In the same interview he acknowledges that he "cheerfully ripped off the plot of Brave New World, whose plot had been cheerfully ripped off from Yevgeny Zamyatin's We."[2]

Title[edit]

Cover of Utopia 14, as the novel was titled for a 1954 release.
Cover of Utopia 14, as the novel was titled for a 1954 release.

A player piano is a modified piano that "plays itself". The piano keys move according to a pattern of holes punched in an unwinding scroll. Unlike a music synthesizer, the instrument actually produces the sound itself, with the keys moving up and down, driving hammers that strike the strings. Like its counterpart, a player piano can be played by hand as well. When a scroll is run through the ghost-operated instrument, the movement of its keys produce the illusion that an invisible performer is playing the instrument.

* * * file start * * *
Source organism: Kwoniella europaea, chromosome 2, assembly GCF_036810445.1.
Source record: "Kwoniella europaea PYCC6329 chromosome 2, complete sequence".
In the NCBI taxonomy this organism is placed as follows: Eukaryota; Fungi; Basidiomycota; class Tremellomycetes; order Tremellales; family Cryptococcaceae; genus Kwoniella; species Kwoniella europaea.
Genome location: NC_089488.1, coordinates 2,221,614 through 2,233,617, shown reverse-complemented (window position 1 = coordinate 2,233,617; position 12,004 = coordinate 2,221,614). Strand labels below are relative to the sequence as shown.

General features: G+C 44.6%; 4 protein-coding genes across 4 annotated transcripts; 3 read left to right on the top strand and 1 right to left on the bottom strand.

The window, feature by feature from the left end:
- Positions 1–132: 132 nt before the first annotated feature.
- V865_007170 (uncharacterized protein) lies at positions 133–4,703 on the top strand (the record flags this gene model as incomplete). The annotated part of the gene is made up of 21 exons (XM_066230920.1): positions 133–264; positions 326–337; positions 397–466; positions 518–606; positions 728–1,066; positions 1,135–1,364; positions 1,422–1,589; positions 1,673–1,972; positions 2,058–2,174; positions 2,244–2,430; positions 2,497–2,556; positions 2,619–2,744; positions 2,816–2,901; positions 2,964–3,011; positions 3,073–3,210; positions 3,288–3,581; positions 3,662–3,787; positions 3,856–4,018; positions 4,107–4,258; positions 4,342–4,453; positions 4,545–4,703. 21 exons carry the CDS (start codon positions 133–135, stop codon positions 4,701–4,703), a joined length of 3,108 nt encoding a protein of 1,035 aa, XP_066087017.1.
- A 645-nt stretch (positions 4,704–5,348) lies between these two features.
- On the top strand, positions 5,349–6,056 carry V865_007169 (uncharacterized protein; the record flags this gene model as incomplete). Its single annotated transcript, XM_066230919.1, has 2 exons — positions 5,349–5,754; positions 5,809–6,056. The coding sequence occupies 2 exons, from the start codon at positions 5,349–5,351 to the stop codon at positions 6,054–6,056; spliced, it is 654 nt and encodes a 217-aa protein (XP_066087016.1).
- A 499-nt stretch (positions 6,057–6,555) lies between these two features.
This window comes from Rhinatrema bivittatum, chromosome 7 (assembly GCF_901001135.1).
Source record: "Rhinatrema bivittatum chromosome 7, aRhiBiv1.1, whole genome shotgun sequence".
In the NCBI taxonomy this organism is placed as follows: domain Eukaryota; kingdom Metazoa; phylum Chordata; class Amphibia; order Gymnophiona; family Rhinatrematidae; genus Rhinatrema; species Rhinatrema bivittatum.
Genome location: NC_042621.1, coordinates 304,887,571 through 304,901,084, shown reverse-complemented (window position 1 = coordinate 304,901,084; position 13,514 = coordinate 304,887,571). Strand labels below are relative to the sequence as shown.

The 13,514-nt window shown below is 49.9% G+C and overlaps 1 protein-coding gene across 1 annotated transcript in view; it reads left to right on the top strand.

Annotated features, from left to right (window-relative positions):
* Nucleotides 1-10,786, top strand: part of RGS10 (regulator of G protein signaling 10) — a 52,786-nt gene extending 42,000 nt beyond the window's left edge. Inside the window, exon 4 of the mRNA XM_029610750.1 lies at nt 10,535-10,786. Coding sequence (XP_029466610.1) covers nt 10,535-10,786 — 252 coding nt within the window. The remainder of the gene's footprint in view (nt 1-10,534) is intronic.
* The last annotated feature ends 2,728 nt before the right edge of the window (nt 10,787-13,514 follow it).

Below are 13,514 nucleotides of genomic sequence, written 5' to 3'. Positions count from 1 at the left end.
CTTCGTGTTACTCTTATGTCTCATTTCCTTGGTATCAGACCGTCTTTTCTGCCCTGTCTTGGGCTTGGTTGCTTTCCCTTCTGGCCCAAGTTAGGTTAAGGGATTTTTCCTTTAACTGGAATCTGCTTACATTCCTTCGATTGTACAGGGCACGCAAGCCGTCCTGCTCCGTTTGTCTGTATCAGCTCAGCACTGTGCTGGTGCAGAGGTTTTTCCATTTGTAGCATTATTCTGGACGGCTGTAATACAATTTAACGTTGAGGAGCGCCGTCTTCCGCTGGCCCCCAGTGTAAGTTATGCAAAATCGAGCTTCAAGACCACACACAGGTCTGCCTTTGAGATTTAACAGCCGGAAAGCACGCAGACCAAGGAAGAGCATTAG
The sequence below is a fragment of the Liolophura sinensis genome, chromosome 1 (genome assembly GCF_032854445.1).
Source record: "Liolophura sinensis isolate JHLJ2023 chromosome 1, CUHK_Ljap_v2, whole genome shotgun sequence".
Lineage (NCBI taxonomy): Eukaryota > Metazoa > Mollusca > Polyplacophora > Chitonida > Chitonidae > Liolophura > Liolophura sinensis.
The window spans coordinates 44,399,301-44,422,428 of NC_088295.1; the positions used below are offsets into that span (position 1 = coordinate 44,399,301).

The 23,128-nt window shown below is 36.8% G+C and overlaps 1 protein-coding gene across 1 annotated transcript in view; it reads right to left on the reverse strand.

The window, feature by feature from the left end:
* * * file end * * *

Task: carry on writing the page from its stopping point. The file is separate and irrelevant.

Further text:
Vonnegut uses the player piano as a metaphor to represent how even the most simple of activities, such as teaching oneself how to play the piano in one's spare time, has been replaced by machines instead of people. Early in the book, Paul Proteus's friend and future member of the Ghost Shirt Society, Ed Finnerty, is shown manually playing a player piano, suggesting the idea of humans reclaiming their animus from the machines.

Science fiction branding[edit]

This satirical take on industrialization and the rhetoric of General Electric[3] and the big corporations, which discussed arguments very topical in the post-war United States, was instead advertised by the publisher with the more innocuous and marketable label of "science fiction", a genre that was booming in mass popular culture in the 1950s.

Player Piano was later released by Bantam Books in 1954 under the title Utopia 14[1] in an effort to drive sales with readers of Science Fiction.